◀  No. 25991 May 2022 Clue list  



1.  Dr S. J. Shaw: After dismissing jolly, Starmer’s ordered to reveal what could lie behind dreadful Labour experience (behind; anag. less RM; ref. ‘beergate’).

2.  D. F. Manley: Growth not healthy, Sunak rated ‘duff’, and UK drifting apart? (duff; anag. less anag.).

3.  M. Lloyd-Jones: Bunter’s putting away buns regularly, waist a frightful sight (buns; (Bun)ter(‘s) + alternate letters).


T. Anderson: Is term for spot on arse that festers a carbuncle? (arse; t + anag).

D. K. Arnott: Monster bum terminal to chair seat (bum; anag. incl. r).

D. & N. Aspland: Term covering Kim’s rear: a singular monstrosity (rear; anag. less m + a + s; ref. K. Kardashian).

T. C. Borland: Freak wave astern, passing rear (rear; anag. less n).

A. G. Chamberlain: Behind misshapen ears, what’s leading on Titania? Something monstrous (behind (= causing); anag. incl. T; ref. AMND).

C. A. Clarke: Well-known model twerking arse – it’s grotesque (arse; T + anag.).

W. Drever: What’s obscene term for fundament? Arse possibly! (fundament; t + anag.).

Dr I. S. Fletcher: Being that’s disfigured at centre and rear of uterus? (rear; anag. incl. er, s, & lit.).

H. Freeman: ‘Monstrous carbuncle’? Prince stands behind heartless tirade (behind; t, e + ras; ref. comment by P. Charles re National Gallery redevelopment).

S. D. Griew: Monster slice of rump steak not quite digested (rump; r + anag. less k).

R. J. Heald: Outrage at supermarkets when rump steak supply runs out – it’s monstrous! (rump; anag. less anag.).

P. F. Henderson (New Zealand): Rat with second tail in place, possibly (tail; anag. incl. s, e, & lit.).

P. McKenna: Gorgon or similar one is behind utter dread’s original threesome (behind; ter(ror) + a + ’s).

C. G. Millin: Monster behind deployment of evil Russian soldiers and tanks primarily (behind; anag. of first letters).

R. S. Morse: Monster assuredly can cover it (can; hidden & lit.).

A. J. Shields: Monster rear of Bunter’s stuck in collapsed seat (rear; r in anag.).

P. L. Stone: Distressed at this, the poor girl – could be that large posterior wobbling (posterior; comp. anag.).

J. R. Tozer: Bottom, perhaps – with funny ears after a bit of trickery? (bottom; t + anag.; ref. AMND).

G. H. Willett: A stern note in absentia distressed prodigy (stern; anag. less n).


D. Appleton, M. Barley, C. J. Brougham, Mrs S. Brown, Dr J. Burscough, J. A. Butler, D. Carter, T. Clement, P. Coles, E. Dawid, J. Grimes, J. Hood, J. C. Leyland, Dr R. A. Main, P. W. Marlow, J. R. C. Michie, T. J. Moorey, T. D. Nicholl, G. O’Neill, J. Pearce, D. Price Jones, S. Saunders, I. Simpson, P. A. Stephenson, R. C. Teuton, J. Vincent & Ms R. Porter, Mrs A. M. Walden, A. J. Wardrop, R. J. Whale, Ms F. Williams, K. & J. Wolff.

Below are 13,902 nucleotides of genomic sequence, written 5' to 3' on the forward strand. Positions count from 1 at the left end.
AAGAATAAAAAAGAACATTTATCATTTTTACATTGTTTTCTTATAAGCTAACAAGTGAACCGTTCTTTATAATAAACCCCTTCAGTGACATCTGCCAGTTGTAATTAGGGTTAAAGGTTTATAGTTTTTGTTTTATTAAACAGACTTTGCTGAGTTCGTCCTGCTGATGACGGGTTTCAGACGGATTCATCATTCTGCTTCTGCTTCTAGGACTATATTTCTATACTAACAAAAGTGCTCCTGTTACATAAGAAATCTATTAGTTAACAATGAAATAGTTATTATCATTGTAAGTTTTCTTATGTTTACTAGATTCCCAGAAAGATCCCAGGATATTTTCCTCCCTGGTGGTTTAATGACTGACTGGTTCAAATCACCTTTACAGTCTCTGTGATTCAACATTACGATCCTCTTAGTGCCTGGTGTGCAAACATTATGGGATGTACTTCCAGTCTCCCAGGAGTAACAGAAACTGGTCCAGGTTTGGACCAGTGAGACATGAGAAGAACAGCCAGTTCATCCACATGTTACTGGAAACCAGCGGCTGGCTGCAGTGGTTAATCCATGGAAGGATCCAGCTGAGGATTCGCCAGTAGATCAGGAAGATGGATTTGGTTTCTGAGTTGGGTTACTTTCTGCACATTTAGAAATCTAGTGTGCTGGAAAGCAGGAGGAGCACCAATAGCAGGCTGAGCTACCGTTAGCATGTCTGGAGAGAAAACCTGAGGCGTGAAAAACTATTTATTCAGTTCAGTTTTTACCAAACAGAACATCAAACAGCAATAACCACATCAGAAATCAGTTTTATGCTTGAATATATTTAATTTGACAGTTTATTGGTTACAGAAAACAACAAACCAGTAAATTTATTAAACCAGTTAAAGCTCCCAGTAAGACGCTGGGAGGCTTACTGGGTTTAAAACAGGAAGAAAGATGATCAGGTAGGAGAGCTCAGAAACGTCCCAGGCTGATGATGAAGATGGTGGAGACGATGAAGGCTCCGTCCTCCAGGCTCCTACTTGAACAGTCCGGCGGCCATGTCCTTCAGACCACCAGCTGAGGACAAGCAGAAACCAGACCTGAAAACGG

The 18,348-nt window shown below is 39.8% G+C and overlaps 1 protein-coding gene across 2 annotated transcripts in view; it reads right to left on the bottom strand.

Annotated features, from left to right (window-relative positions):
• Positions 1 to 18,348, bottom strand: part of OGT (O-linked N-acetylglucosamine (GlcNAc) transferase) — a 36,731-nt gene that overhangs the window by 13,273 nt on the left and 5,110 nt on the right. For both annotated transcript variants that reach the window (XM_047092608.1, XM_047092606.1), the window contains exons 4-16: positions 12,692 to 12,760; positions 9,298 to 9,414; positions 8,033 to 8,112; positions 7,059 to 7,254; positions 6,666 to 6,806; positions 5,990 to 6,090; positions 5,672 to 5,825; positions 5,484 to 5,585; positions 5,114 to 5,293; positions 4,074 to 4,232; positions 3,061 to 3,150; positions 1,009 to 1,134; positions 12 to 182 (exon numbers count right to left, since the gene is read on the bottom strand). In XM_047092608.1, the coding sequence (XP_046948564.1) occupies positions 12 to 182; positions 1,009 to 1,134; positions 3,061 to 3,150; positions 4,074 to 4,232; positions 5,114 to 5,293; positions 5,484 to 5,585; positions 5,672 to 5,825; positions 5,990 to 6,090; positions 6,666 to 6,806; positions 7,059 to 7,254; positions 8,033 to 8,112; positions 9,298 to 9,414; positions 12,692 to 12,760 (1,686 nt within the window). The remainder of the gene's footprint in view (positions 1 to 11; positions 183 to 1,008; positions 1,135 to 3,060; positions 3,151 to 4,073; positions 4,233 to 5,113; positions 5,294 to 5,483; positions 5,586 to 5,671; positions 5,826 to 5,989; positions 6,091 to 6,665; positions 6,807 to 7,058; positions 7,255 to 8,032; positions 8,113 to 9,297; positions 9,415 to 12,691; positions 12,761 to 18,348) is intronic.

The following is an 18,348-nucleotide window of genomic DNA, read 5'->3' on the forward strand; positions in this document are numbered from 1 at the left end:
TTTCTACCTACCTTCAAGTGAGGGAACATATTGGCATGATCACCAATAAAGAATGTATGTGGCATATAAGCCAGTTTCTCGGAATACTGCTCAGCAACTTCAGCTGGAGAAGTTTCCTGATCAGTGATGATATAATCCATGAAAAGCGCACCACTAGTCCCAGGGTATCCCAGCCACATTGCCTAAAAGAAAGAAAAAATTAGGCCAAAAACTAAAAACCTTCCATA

A lowish entry (117) for what was none the less widely welcomed as the return of an old favourite. The last WN competition puzzle was No. 2,305. Few mistakes were spotted, mostly the result of failing to identify PRATT as the word to be defined in your clue to TERAS. I chose this pair largely because they both offered a wide range of definitions - too many perhaps - with ‘arse’ also begging to be used in some way, though quite a few avoided it in the interests of maintaining decency, though such vulgarisms surely raise few eyebrows these days.
Constructing WN puzzles is a prolonged process. The grid should ideally contain equal numbers of words of different lengths, and I try to select words which seem to offer a reasonable range of different one-word definitions. This may create unforeseen problems at the cluing stage, and as this proceeds to the last few, the Procrustean demands of the format become ever more challenging. So you may have to wait a while before the next WN turns up, whether or not it’s a competition puzzle!
We have a new Azed Instant Victor Verborum Cup, to replace the one which was mysteriously lost in the post during the last of its many journeys from one first prize-winner to the next. The new cup has been generously paid for by Chris Brougham, and I hope to present it to the current winner at the Azed lunch on 28 May, when I and my family look forward to welcoming many of you. As it happens, that day will appropriately be the 50th anniversary of the first presentation of the previous cup donated by David Tompsett for Azed No. 10 in May 1972. (My thanks to JRT for spotting this.)


The Azed Cup

Dr S. J. Shaw wins First Prize in competition 2603.

TERAS def. PRATT (Wrong Number)

After dismissing jolly, Starmer’s ordered to reveal what could lie behind dreadful Labour experience

This year’s honours table

The next Azed competition puzzle will be on

Latest  AZED  No. 2,704  14th Apr

All online Azed puzzles

Dr Watson reviews Azed 2603

From the archive

What’ll check acid tum is Settlers, stirred, yielding early signs of said ‘express relief’ (10, 2 words)

Third prize winner by N. G. Shippobotham in competition 1936